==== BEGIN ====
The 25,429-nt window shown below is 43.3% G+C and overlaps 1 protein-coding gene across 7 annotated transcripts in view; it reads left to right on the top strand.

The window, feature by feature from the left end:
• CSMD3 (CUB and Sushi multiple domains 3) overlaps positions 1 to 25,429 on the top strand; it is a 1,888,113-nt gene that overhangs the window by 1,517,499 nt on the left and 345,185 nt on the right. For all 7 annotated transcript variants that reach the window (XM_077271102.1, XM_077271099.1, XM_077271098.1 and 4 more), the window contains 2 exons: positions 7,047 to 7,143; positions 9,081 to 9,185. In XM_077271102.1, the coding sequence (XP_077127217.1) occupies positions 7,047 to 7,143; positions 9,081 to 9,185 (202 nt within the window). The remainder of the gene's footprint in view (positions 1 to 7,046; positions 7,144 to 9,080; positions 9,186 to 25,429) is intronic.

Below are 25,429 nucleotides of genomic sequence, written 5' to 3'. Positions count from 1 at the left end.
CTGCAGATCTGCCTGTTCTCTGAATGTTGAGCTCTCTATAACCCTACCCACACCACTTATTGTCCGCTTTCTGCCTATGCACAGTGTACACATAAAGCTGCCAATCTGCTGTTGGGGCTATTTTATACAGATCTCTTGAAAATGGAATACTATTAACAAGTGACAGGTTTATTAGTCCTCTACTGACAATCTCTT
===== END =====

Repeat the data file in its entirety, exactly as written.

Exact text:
The 25,429-nt window shown below is 43.3% G+C and overlaps 1 protein-coding gene across 7 annotated transcripts in view; it reads left to right on the top strand.

The window, feature by feature from the left end:
• CSMD3 (CUB and Sushi multiple domains 3) overlaps positions 1 to 25,429 on the top strand; it is a 1,888,113-nt gene that overhangs the window by 1,517,499 nt on the left and 345,185 nt on the right. For all 7 annotated transcript variants that reach the window (XM_077271102.1, XM_077271099.1, XM_077271098.1 and 4 more), the window contains 2 exons: positions 7,047 to 7,143; positions 9,081 to 9,185. In XM_077271102.1, the coding sequence (XP_077127217.1) occupies positions 7,047 to 7,143; positions 9,081 to 9,185 (202 nt within the window). The remainder of the gene's footprint in view (positions 1 to 7,046; positions 7,144 to 9,080; positions 9,186 to 25,429) is intronic.

Below are 25,429 nucleotides of genomic sequence, written 5' to 3'. Positions count from 1 at the left end.
CTGCAGATCTGCCTGTTCTCTGAATGTTGAGCTCTCTATAACCCTACCCACACCACTTATTGTCCGCTTTCTGCCTATGCACAGTGTACACATAAAGCTGCCAATCTGCTGTTGGGGCTATTTTATACAGATCTCTTGAAAATGGAATACTATTAACAAGTGACAGGTTTATTAGTCCTCTACTGACAATCTCTT